last = Díaz
first = Bernal
title = Historia verdadera de la conquista de Nueva España (Introducción y notas de Joaquín Ramírez Cabañas)
publisher = Editorial Porrúa
date= 2005, published posthumously in 1632
pages = 24
]

In "The Conquest of New Spain" Díaz recounted that, after landing on the coast, they came across a temple dedicated to Tezcatlipoca. "That day they had sacrificed two boys, cutting open their chests and offering their blood and hearts to that accursed idol". Díaz narrates several more sacrificial descriptions on the later Cortés expedition. Arriving at Cholula, they find "cages of stout wooden bars [...] full of men and boys who were being fattened for the sacrifice at which their flesh would be eaten"." [ Díaz (op. cit.), p. 150] When the conquistadors reached Tenochtitlan, Díaz described the sacrifices at the Great Pyramid:

According to Bernal Díaz, the chiefs of the surrounding towns, for example Cempoala, would complain on numerous occasions to Cortés about the perennial need to supply the Aztecs with victims for human sacrifice. It is clear from his description of their fear and resentment toward the Mexicas that, in their opinion, it was no honor to surrender their kinsmen to be sacrificed by them. ["The Conquest of New Spain", chap. XLVI]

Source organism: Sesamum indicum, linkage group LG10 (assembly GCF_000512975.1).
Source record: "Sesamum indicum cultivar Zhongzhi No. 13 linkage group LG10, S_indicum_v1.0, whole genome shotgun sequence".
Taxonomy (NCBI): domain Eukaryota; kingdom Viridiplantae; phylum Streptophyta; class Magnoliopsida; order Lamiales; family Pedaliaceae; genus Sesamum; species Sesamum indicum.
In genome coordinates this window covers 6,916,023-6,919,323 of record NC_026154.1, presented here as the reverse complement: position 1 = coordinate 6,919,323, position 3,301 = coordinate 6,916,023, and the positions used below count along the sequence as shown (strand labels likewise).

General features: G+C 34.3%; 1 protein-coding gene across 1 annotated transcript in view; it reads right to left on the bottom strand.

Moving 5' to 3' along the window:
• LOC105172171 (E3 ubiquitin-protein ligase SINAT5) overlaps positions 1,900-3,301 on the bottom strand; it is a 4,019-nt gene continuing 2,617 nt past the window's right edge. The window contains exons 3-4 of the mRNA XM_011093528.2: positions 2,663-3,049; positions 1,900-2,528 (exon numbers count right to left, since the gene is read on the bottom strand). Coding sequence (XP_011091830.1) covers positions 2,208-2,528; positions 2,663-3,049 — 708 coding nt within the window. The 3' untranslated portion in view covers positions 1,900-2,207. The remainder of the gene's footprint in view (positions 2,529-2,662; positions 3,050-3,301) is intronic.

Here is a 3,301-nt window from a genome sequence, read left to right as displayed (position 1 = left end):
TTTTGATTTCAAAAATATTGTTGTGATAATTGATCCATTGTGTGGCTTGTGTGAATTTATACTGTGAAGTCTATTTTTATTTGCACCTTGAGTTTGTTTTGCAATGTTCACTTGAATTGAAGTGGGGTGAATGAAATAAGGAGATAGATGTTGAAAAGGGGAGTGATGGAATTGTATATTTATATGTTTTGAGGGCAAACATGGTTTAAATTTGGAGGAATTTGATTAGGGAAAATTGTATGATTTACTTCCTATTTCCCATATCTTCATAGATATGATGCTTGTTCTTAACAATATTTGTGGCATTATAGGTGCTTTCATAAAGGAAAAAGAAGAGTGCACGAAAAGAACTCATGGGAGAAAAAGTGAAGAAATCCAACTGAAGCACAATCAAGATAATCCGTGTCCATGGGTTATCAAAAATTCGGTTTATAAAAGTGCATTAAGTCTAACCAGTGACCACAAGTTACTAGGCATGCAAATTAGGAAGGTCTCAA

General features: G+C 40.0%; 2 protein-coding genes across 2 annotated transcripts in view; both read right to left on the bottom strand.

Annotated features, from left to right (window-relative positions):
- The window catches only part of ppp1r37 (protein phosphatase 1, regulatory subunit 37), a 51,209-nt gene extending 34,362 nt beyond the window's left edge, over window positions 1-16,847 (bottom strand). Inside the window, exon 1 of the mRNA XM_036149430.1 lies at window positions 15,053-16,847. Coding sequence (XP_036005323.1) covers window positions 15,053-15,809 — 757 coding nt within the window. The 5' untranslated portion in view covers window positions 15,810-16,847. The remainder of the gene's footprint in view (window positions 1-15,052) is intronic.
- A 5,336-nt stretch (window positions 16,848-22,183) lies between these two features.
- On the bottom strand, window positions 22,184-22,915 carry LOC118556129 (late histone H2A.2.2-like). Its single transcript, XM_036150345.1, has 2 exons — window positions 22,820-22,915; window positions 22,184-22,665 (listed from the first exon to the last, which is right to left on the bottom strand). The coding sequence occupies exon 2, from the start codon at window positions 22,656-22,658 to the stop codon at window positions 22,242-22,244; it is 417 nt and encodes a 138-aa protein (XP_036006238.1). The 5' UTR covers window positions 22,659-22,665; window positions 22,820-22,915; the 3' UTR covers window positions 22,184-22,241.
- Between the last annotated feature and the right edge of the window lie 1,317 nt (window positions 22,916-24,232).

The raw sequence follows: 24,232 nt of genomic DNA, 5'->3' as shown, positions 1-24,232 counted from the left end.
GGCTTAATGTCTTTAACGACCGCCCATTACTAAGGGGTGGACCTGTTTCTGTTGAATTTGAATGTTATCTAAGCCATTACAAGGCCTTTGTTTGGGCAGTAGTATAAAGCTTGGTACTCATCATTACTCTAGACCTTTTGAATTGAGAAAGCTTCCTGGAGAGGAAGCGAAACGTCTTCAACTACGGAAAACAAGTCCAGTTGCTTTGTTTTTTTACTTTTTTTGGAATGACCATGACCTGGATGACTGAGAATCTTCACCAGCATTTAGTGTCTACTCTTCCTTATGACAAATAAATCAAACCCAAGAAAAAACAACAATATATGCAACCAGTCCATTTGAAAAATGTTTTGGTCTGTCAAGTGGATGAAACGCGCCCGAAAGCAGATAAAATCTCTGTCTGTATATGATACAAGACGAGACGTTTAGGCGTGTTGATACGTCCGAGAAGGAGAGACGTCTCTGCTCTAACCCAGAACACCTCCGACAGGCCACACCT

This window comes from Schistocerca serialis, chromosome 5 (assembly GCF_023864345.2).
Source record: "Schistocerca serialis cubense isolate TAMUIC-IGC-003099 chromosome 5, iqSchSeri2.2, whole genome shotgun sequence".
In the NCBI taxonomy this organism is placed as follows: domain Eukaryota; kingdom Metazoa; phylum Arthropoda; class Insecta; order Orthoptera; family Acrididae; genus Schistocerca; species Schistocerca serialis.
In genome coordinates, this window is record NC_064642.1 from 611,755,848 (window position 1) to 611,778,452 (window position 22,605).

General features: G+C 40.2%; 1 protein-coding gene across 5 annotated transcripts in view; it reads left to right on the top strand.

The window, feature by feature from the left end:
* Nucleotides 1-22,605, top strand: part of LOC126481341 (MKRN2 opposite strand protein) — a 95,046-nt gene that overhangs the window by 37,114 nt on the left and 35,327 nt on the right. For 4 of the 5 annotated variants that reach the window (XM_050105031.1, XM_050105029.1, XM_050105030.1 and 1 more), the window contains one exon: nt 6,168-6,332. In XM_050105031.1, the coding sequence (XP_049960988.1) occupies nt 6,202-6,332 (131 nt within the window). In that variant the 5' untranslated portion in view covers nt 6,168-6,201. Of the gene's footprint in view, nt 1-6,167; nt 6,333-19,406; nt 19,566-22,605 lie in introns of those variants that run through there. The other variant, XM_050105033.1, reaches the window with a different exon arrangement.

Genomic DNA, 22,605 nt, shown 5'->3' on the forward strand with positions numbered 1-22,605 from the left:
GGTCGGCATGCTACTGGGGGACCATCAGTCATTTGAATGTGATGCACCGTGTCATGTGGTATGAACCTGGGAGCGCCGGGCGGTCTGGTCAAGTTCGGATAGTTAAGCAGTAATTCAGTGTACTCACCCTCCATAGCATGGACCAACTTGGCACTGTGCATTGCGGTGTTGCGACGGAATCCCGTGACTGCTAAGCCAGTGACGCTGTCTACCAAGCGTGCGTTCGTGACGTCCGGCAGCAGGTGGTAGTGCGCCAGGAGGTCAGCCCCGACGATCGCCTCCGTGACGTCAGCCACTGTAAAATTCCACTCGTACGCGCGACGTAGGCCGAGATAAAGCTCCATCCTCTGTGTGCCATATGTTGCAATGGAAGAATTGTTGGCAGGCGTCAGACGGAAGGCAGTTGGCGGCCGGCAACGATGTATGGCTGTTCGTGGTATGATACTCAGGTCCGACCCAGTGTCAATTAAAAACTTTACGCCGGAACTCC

Hernán Cortés

Cortés describes similar events in his "Letters":

Cquote|They have a most horrid and abominable custom which truly ought to be punished and which until now we have seen in no other part, and this is that, whenever they wish to ask something of the idols, in order that their plea may find more acceptance, they take many girls and boys and even adults, and in the presence of these idols they open their chests while they are still alive and take out their hearts and entrails and burn them before the idols, offering the smoke as sacrifice. Some of us have seen this, and they say it is the most terrible and frightful thing they have ever witnessed. [cite book
last = Cortés
first = Hernán
title = Cartas de relación
publisher = México: Editorial Porrúa
date= 2005, originally published in 1523
pages = page 26